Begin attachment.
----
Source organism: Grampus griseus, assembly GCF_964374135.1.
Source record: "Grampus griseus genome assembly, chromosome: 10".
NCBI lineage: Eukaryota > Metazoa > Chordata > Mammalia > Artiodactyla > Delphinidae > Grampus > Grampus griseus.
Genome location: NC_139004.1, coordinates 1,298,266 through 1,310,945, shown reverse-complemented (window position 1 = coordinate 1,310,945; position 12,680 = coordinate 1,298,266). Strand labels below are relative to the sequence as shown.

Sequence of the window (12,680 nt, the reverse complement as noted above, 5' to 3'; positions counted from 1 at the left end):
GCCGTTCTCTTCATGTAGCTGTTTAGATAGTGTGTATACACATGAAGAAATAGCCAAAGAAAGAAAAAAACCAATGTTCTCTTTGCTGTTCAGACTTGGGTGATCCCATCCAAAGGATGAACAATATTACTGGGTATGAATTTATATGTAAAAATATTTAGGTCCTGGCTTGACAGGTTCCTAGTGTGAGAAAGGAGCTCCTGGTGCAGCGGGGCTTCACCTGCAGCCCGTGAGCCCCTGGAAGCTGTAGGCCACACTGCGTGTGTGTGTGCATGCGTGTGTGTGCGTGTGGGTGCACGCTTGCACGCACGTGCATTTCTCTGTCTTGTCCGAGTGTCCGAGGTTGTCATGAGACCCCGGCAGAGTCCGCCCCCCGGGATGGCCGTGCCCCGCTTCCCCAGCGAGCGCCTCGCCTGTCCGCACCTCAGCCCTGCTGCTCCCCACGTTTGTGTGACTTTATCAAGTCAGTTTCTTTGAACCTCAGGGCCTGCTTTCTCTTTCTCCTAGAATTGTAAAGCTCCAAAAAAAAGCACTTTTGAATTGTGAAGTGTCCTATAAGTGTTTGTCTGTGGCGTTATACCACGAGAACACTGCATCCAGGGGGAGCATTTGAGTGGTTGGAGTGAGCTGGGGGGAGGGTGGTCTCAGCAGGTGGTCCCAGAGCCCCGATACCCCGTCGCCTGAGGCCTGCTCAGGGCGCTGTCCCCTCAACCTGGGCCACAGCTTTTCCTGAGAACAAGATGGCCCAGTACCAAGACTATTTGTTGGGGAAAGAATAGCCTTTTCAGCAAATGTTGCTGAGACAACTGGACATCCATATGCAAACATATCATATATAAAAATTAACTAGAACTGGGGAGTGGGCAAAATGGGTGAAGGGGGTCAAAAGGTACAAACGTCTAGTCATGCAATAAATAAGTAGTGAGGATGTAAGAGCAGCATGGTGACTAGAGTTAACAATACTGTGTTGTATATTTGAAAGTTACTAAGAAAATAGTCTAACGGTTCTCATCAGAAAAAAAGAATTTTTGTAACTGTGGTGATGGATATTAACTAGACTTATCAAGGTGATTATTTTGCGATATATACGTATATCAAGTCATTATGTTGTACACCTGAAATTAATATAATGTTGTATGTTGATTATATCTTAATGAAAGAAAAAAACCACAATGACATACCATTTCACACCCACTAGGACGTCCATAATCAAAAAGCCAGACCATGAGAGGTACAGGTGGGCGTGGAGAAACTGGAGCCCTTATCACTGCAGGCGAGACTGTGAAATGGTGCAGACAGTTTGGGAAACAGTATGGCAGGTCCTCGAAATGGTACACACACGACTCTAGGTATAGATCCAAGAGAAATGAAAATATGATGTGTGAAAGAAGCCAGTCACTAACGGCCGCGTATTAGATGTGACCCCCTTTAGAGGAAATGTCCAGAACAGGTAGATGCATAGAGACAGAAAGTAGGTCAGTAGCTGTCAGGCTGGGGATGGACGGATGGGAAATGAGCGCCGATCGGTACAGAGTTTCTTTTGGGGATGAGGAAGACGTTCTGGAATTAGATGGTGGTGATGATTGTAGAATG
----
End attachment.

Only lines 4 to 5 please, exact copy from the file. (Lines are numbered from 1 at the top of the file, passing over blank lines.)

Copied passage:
Genome location: NC_139004.1, coordinates 1,298,266 through 1,310,945, shown reverse-complemented (window position 1 = coordinate 1,310,945; position 12,680 = coordinate 1,298,266). Strand labels below are relative to the sequence as shown.

Sequence of the window (12,680 nt, the reverse complement as noted above, 5' to 3'; positions counted from 1 at the left end):